Mauvais temps au port
Lumière filmmaker unknown, France, 1899
The fact that the Lumiere filmmakers work was limited by the need to keep their cameras still, and only having 50 seconds of film available to them meant that they had to use as many means as they could to bring their shots to life: a flow of vehicles and people passing by; the clear gestures of those on screen; placing the camera on a moving vehicle; short scenes etc. Weather proved a part of their visual toolkit, rendering their 50 seconds more visually interesting.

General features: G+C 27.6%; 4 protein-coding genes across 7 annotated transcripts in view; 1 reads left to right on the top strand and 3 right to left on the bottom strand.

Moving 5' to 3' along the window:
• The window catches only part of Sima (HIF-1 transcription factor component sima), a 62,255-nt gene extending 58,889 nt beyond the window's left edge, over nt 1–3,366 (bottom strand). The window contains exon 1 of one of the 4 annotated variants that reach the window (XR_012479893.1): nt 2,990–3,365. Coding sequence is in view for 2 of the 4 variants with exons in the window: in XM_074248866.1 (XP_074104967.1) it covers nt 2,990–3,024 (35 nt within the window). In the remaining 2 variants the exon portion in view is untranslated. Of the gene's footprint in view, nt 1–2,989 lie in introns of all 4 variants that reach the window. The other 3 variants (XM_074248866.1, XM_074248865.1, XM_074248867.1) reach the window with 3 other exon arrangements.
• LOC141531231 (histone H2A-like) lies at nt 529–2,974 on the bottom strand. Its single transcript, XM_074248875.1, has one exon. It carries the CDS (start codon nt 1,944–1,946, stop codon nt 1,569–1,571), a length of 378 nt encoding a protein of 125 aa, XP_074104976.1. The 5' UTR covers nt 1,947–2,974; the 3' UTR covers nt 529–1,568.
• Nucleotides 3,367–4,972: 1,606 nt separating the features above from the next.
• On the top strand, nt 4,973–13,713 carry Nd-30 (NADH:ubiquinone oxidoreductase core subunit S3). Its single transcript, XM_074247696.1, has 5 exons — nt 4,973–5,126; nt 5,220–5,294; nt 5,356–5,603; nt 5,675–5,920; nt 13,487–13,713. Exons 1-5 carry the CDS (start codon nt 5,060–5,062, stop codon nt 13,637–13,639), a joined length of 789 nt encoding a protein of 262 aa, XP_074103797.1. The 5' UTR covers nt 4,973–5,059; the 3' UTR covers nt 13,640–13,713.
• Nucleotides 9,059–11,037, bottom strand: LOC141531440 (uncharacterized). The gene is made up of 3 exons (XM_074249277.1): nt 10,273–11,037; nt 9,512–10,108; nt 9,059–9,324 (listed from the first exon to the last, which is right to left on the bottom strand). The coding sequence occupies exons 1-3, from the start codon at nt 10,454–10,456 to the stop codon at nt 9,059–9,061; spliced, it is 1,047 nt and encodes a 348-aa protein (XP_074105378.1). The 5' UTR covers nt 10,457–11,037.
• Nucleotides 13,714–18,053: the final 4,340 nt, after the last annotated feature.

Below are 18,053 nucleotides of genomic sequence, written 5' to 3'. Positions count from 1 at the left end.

In this shot, where the boat tries to go out against the wind, the frame is split into two equal parts: The sky, which is at ease in its calm uniformity, and the sea, which, contrary to the sky, is choppy and full of movement. The white tops of the constantly moving waves in the lower half of the image create pictorial, visual events in the shot that are as important as the scenario of the three men on their boat, trying to get out of the port. Bad weather is consciously depicted in this film, unlike the weather in Baby’s Breakfast. This shot wouldn’t have half as much interest in it if the men weren’t struggling against the hostile weather.